Long ago and in a mill far away, I was the manager of Power & Utilities, Engineering, Maintenance and the Technical Department. I had volunteered to go to this mill in this role. It was an old mill with many problems, not the least of which was that for many years a succession of top executives on site had cooked the books, deferred maintenance and tried every which way but really managing to please the company’s top leaders back at headquarters.
In January of one year in this cold climate, my father-in-law passed away. While my family went to the funeral, the mill, of course, continued on, or at least I thought it did. When I arrived back from the funeral, I found out the mill was down. Why was it down? We had run out of boiler feedwater pumps. Out of respect for my family’s conditions, my boss had left me alone during this time. Of course, no matter if I was present or not, the condition was my responsibility.
How did this happen? The powerhouse, with three old chain grate coal boilers, had four feedwater pumps, any one of which, in good condition could supply all the water needed. Additionally, there was a jockey pump, piped in a manner it could boost any of the other four. Why was there a jockey pump under these conditions? Previous management had decided that putting in a jockey, or booster, pump was the cheapest way to supply enough water at proper pressure to the boilers—cheaper than rebuilding the other pumps.
Actually, the day we lost the pumps, my powerhouse superintendent was attempting to balance the supply needs so that a rebuilt pump could be put on line. We had been diligently working to get the pumps rebuilt, but the system collapsed just as we were trying to get things into proper working order. Fortunately, with the skill of the new powerhouse superintendent (I had put him in place and had fired his predecessor), he was able to save the boilers. He was able to put a small auxiliary boiler on line and keep the mill from freezing up, but we did not make paper for forty-eight hours.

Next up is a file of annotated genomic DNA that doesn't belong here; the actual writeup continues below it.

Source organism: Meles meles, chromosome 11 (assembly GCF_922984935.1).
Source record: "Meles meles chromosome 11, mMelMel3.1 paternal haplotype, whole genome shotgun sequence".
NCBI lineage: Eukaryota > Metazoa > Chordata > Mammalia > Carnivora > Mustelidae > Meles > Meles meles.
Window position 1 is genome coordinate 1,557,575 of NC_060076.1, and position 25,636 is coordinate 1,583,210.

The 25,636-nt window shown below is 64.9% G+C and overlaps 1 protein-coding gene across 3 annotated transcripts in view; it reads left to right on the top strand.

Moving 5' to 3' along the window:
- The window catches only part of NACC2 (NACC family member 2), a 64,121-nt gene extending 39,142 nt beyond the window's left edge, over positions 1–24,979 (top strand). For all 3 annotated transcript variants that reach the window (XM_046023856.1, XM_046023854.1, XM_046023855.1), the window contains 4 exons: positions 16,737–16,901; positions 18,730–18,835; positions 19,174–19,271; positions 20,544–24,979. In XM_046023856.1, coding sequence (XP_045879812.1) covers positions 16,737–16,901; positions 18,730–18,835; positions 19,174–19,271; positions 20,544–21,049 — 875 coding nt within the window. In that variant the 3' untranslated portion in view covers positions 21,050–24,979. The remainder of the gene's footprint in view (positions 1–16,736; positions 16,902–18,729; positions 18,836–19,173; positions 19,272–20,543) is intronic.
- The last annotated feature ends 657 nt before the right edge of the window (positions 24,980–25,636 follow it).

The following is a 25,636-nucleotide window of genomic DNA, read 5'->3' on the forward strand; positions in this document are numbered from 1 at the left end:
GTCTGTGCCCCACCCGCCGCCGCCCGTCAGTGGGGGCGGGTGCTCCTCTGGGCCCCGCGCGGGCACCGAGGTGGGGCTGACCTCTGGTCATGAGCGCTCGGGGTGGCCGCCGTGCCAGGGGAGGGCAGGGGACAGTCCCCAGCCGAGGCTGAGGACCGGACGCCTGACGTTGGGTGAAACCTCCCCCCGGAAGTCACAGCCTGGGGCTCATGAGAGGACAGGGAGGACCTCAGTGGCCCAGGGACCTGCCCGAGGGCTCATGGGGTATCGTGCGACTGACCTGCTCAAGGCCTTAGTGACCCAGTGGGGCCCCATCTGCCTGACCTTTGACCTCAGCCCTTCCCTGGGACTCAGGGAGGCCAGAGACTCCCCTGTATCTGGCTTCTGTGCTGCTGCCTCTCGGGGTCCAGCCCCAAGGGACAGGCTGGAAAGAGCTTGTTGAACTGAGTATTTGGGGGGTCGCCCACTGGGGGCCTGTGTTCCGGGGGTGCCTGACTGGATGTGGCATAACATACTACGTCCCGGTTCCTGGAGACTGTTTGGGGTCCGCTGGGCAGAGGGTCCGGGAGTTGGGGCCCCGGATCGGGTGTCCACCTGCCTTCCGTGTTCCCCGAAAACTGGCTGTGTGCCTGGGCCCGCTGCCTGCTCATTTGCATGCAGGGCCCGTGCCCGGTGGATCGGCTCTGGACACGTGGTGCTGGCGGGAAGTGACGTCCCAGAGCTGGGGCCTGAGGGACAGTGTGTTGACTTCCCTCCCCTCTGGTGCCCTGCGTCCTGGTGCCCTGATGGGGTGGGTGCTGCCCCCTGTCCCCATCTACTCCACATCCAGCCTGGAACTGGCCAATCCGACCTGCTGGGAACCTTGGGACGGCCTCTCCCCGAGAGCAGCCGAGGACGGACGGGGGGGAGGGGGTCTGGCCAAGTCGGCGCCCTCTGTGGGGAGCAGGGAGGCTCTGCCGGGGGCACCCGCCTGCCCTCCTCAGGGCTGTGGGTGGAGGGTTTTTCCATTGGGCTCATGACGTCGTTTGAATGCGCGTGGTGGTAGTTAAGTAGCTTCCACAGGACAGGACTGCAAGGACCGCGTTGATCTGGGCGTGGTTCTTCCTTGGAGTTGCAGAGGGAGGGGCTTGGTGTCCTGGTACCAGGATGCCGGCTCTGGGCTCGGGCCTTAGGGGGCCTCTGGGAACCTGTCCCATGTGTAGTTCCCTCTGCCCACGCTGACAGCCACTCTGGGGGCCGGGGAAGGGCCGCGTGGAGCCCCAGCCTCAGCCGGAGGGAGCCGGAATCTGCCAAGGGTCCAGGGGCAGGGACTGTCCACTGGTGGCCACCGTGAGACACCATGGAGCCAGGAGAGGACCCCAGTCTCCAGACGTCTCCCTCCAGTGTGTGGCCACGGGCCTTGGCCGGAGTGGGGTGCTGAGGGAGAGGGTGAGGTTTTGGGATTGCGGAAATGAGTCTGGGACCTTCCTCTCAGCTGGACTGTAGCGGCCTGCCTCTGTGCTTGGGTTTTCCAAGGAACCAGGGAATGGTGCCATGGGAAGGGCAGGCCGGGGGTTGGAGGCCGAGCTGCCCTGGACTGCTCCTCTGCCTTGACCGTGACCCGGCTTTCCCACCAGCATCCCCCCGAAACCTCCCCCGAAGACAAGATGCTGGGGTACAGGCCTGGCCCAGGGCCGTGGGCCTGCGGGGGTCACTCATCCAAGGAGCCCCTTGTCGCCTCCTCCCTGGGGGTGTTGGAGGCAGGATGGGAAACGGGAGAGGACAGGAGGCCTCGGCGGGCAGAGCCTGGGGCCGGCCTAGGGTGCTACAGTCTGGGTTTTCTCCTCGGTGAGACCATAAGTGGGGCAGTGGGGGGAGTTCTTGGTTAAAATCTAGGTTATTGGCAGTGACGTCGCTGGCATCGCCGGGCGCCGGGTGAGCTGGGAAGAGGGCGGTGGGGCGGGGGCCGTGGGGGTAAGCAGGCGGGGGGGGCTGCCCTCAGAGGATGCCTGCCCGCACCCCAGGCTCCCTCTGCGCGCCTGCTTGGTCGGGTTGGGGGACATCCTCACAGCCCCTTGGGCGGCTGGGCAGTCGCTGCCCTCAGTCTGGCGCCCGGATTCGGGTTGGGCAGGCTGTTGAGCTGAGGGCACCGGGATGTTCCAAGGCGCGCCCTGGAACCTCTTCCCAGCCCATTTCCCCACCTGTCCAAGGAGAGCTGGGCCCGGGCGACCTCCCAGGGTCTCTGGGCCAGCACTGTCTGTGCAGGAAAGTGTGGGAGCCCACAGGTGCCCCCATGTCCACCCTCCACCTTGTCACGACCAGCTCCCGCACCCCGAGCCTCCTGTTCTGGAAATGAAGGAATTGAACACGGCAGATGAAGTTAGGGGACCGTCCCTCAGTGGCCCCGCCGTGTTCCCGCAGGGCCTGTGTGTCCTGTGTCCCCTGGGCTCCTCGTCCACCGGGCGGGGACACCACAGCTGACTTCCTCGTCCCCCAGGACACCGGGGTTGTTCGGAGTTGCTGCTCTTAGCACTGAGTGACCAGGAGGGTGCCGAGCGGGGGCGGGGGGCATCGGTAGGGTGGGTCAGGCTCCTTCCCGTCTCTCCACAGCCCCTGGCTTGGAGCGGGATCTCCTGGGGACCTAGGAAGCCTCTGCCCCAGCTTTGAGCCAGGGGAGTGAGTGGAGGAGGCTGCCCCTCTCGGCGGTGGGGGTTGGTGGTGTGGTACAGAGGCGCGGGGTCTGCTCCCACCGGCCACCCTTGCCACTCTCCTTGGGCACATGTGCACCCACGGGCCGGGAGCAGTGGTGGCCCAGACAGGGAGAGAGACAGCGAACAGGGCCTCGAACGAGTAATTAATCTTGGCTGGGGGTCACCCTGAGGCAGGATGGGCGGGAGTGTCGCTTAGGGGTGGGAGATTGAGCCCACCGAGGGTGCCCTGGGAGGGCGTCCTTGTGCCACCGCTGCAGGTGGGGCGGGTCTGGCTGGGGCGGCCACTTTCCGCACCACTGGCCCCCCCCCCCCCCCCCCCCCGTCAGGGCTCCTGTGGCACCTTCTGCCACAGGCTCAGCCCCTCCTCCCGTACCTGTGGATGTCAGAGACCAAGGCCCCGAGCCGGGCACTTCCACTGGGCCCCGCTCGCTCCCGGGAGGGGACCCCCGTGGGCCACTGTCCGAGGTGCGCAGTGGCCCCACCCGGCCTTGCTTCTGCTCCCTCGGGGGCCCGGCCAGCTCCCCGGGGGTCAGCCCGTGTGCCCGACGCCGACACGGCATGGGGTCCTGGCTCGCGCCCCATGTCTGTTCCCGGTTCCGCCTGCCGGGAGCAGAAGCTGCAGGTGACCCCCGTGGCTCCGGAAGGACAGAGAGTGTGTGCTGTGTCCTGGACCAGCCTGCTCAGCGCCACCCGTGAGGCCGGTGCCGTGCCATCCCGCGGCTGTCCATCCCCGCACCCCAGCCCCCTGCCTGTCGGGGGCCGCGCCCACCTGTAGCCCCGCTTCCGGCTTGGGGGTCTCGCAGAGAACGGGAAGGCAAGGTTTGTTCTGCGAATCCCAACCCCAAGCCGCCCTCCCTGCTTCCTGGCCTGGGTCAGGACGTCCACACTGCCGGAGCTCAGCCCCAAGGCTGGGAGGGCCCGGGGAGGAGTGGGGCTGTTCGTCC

When the dust cleared, I got one pump into proper condition, installed a large rebuilt pump that could easily handle the entire load, and tore out all the others. A false sense of security, a room full of worn out pumps, went away. For the rest of my tenure and that of my successors, the boiler feedwater pumps were no longer an Achilles’ heel.
To this day, I still believe in rigorous maintenance. I still thank my boss at the time for supporting me in this particular situation and, in general, supporting my maintenance push at the time. That mill, written off before we ever arrived, had another highly profitable fifteen years before its time had passed. Maintenance was never an issue there again, and once we had repaired the damage of past management’s poor policies, maintenance costs became a footnote to a highly successful business.
We didn’t have fancy monitoring programs, sophisticated analysis systems or any of the modern tools available today. We had grease guns and eyeballs that knew worn out parts when we saw them—and most importantly a site executive that believed in maintenance and me. That is all we needed.
What is your maintenance condition? What are you doing about it? Take our quiz for the week and let us know. You can take it here.
For safety this week, consider that proper maintenance improves safety. Well maintained equipment is safe equipment.
Be safe and we will talk next week.
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